Simon Peter and another disciple were following Jesus. Because this disciple was known to the high priest, he went with Jesus into the high priest’s courtyard, but Peter had to wait outside at the door. The other disciple, who was known to the high priest, came back, spoke to the girl on duty there and brought Peter in.
“You are not one of his disciples, are you?” the girl at the door asked Peter.
He replied, “I am not.”
It was cold, and the servants and officials stood around a fire they had made to keep warm. Peter also was standing with them, warming himself.
… As Simon Peter stood warming himself, he was asked, “You are not one of his disciples, are you?”
He denied it, saying, “I am not.”
One of the high priest’s servants, a relative of the man whose ear Peter had cut off, challenged him, “Didn’t I see you with him in the olive grove?” Again Peter denied it, and at that moment a rooster began to crow.
(John 18:15-18, 25-27)
Here we have an account of Peter’s denial of Jesus. This particular part of the story is actually recorded in all four gospels. The other gospel accounts are as follows:
Those who had arrested Jesus took him to Caiaphas, the high priest, where the teachers of the law and the elders had assembled. But Peter followed him at a distance, right up to the courtyard of the high priest. (Matthew 26:57-58)
They took Jesus to the high priest, and all the chief priests, elders and teachers of the law came together. Peter followed him at a distance, right into the courtyard of the high priest. There he sat with the guards and warmed himself at the fire. (Mark 14:53-54)
Then seizing him, they led him away and took him into the house of the high priest. Peter followed at a distance. But when they had kindled a fire in the middle of the courtyard and had sat down together, Peter sat down with them. (Luke 22:54-55)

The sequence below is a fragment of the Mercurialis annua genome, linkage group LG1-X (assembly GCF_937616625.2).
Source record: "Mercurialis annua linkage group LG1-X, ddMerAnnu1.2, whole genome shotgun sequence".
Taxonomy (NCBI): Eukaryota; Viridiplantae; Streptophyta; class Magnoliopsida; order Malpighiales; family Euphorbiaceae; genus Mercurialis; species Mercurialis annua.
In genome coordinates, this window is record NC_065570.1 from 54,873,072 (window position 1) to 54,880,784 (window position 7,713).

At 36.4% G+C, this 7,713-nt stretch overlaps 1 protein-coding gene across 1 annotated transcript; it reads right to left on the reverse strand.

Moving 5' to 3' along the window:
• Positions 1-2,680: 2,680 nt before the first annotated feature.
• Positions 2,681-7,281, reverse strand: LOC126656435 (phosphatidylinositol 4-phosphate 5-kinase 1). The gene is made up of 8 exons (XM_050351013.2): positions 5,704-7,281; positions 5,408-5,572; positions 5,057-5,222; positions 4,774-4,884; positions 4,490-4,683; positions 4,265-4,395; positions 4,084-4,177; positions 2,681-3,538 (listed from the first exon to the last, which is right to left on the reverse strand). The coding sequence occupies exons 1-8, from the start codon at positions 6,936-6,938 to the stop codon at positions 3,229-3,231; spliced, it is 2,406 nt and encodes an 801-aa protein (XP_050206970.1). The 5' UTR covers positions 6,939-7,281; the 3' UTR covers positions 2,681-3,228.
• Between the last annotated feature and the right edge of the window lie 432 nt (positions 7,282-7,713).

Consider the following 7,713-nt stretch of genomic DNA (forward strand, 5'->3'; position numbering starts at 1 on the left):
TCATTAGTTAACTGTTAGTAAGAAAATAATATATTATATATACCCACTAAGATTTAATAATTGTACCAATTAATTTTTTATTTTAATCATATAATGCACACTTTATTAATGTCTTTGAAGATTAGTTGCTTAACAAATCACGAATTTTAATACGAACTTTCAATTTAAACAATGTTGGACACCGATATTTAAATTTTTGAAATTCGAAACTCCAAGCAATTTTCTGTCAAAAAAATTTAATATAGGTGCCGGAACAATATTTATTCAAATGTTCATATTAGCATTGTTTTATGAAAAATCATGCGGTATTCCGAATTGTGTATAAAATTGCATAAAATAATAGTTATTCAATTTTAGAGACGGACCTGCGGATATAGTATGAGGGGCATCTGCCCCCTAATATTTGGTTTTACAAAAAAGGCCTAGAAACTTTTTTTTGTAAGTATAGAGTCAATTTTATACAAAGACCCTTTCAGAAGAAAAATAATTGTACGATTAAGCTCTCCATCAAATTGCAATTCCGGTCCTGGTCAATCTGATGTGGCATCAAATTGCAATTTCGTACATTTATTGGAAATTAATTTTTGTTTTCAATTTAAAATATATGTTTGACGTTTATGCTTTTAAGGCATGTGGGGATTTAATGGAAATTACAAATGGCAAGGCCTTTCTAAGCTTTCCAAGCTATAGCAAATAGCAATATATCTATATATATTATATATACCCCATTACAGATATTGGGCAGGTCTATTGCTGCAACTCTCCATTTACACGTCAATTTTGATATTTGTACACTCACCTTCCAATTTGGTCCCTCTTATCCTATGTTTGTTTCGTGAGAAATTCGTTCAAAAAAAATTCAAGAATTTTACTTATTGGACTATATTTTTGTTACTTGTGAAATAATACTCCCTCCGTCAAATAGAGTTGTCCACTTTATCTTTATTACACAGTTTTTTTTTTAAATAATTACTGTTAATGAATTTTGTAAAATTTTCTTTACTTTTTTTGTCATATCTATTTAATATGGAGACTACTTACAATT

Peter was anxious to see what would happen to his Master, yet not brave or bold enough to stay by His side. What mixed feelings must have been going on within him! Loving the Lord Jesus, afraid to show his true loyalty, ashamed of his disloyalty. And so he finds himself choosing the very unprofitable middle ground between what he knows to be the right thing to do and what fear and cowardice prevent him from doing.
When we find ourselves doing a dance between two choices–seeking to stay the middle course for fear of others or for fear of our own skin–we are poised to fall. After being so self-confident that he would never deny the Lord, Peter does exactly that. Isn’t that the way it goes? We place ourselves in positions we should never be in, and fear, self-confidence, pride, or whatever blows in on us and we come spiraling down, doing things we never thought possible.
In lieu of being self-confident, Peter ought to have been humble; instead of sleeping, he should have been praying; instead of flitting around the fire with the enemy, he should have placed himself out of temptation’s reach.
Paul tells us we are to flee temptation and pursue righteousness. In order to do that we need to know ourselves! We need to identify what temptations are most alluring to us and will cause us to fall. We must know where we are most tempted and seek to avoid placing ourselves where we are likely to tumble down. No one is above falling.
Certainly, the sound of the early morning rooster crowing was a harsh and bitter sound to Peter’s ears. A jolt of painful lightening must have pierced his heart. He had done something he had vehemently proclaimed he would never do. He had turned his back on his Lord. Earlier in John we find Peter basking in strong confidence:
Peter asked, “Lord, why can’t I follow you now? I will lay down my life for you.”
He genuinely misgauged his own resolve. Unfortunately this is a misstep we all seem to wrestle with! We can all see ourselves in Peter.
Take It to Heart
I am reminded of the words in Hebrews telling us to keep our focus fixed on the Master:
Therefore, since we are surrounded by such a great cloud of witnesses, let us throw off everything that hinders and the sin that so easily entangles, and let us run with perseverance the race marked out for us. Let us fix our eyes on Jesus, the author and perfecter of our faith, who for the joy set before him endured the cross, scorning its shame, and sat down at the right hand of the throne of God. Consider him who endured such opposition from sinful men, so that you will not grow weary and lose heart. (Hebrews 12:1-3)